Earlier this month in San Francisco while speaking at the Legal Marketing Technology Conference West, I made a startling observation. Marketing automation in the vast majority of law firms is either nonexistent or 10 years behind the times.
What a CPA Firm’s Revenue-Generating Website Can Teach Us
I did a panel together with Eric Majchrzak, CMO and shareholder of Arizona accounting firm BeachFleischman. Although Eric’s firm is small in comparison to most large law firms (with approximately 100 accountants and CPAs), they are light years ahead of most law firms in terms of online marketing. The website that Eric and his team have created is a revenue-generating machine, projected to bring in half a million dollars in new business this year, and over $1 million next year. Does your website do that? It can. But it won’t, unless you make these six fundamental changes to your online marketing strategy.
1. Create Irresistible Offers
The “irresistible offer” has been a mainstay of online marketing for over 10 years. For law firms? It is much less common. The irresistible offer has one purpose, and one purpose only: to get potential clients to part with their email address in exchange for content/information/tools/white papers. Can you just give away the irresistible offer without asking for an email address? NO, NEVER DO THIS! Blog posts you give away for free. Firm-branded pens, you give away for free. The irresistible offer is way too good to give away for free! You aren’t charging money, but you are requesting an email address. If they don’t provide an email address, then you may never see those visitors again. If you get an email address, game on!
Here are a few examples of possible offers from our session at LMA Tech West:
— Stefanie Marrone (@StefanieMarrone) October 6, 2016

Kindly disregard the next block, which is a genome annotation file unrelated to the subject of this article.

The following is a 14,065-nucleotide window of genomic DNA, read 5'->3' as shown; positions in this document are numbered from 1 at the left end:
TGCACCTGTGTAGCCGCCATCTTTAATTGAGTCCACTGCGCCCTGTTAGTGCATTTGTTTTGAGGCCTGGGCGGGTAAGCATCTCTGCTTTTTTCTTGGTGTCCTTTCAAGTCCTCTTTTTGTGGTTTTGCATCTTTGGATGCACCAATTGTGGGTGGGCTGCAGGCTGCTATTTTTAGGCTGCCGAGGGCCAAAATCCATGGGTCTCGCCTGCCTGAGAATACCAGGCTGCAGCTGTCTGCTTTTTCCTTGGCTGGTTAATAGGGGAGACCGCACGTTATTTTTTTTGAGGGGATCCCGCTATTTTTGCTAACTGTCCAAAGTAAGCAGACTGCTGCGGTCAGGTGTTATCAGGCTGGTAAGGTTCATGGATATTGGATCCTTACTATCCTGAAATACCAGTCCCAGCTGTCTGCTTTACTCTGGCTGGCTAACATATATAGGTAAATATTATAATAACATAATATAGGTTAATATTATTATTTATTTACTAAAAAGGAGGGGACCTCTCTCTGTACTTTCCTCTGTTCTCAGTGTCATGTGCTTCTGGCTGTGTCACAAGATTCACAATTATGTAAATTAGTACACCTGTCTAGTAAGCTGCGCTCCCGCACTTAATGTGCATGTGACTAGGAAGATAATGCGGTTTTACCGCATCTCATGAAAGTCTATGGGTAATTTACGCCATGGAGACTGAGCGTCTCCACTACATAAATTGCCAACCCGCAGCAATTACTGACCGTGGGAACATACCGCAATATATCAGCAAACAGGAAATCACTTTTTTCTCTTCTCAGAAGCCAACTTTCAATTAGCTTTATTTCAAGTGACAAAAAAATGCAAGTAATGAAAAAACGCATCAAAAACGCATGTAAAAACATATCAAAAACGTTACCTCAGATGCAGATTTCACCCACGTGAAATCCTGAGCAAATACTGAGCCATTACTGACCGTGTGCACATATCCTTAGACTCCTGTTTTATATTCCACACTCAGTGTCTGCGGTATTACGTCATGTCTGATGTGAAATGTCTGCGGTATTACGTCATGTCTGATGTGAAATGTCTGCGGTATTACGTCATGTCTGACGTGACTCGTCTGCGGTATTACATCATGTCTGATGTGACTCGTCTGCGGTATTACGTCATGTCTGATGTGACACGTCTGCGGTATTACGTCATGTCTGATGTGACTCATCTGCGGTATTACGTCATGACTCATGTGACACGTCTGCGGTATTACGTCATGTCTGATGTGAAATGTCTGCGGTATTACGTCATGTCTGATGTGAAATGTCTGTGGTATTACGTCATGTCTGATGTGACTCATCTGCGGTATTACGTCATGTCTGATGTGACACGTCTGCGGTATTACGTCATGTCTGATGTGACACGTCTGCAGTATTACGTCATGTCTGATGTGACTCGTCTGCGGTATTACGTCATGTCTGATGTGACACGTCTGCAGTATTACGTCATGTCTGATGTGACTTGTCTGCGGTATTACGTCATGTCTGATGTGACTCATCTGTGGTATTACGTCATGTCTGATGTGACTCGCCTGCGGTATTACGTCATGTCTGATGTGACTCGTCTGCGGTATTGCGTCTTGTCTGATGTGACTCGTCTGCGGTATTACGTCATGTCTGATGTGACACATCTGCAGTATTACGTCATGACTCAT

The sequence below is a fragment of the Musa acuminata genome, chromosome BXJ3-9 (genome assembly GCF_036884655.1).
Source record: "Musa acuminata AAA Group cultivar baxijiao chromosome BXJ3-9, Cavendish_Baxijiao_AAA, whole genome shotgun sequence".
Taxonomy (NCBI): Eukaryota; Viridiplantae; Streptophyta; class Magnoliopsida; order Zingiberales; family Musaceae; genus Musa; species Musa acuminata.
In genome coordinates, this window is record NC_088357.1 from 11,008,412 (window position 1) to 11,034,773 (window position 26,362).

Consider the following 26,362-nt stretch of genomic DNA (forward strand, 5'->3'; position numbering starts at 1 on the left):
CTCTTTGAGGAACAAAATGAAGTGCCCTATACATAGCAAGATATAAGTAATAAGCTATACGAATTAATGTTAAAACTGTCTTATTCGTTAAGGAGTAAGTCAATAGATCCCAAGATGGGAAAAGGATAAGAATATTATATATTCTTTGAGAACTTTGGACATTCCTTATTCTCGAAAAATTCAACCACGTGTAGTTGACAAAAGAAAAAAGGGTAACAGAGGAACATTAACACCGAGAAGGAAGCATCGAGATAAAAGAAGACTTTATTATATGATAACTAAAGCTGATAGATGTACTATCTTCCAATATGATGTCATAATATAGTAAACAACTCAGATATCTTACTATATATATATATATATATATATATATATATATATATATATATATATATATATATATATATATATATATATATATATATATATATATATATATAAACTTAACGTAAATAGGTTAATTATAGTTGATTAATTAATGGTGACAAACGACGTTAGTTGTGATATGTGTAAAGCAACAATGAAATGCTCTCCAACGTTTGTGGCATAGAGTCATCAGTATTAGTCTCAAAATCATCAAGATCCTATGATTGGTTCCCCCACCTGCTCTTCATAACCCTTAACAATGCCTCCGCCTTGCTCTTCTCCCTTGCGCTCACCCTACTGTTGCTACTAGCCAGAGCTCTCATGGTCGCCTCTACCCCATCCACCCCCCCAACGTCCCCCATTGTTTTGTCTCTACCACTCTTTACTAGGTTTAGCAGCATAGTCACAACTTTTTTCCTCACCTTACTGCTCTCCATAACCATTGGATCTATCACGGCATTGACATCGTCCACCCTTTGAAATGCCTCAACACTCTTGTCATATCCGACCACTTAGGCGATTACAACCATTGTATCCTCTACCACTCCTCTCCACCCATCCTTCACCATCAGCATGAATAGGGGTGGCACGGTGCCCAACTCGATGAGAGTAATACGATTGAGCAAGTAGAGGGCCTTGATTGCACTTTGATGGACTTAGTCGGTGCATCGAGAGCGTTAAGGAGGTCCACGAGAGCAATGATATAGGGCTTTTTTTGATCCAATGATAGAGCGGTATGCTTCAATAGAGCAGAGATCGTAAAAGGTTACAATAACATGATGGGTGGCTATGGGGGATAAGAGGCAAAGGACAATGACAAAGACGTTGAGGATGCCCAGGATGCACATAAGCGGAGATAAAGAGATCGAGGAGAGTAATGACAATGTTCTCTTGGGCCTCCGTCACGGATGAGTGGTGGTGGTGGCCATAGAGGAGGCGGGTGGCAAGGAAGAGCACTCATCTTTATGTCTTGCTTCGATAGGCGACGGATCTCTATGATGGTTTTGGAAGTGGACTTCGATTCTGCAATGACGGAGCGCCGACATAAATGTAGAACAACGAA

2. Remove Firm Email Addresses and Phone Numbers from Irresistible Offer Pages
In business they say “a metric measured is a metric improved.” Eric explained why this is so fundamental: “We can’t see the return on our investment from online marketing unless we can tie conversions directly to our marketing efforts. If people call or email the partners directly, we have no idea what’s working.”
Here is a great example of an irresistible offer from BeachFleischman. It is for an R&D Tax Credit “Eligibility Test.” Notice there is no phone number or email address on the page. This is a very strategic landing page.
3. Follow Up with Every Lead
With a landing page like this, you are in control of the leads and can guarantee there is a good flow of information. It allows your marketing team to make sure every lead receives a timely phone call, gets a meeting set up, and is added to the email list to be nurtured over time through regular email blasts of relevant content.
4. Know Your Conversion Numbers
If you are like 99 percent of law firms, you have no idea how many visitors to your content pages (the ones with irresistible offers) convert to leads (this would be people that have filled out the email form). You also have no idea what percentage of those leads convert into requests for proposals. If you build out this online experience correctly, at the end of the year you will be able to see just how much traffic you need to generate to bring in $1 million in new business next year.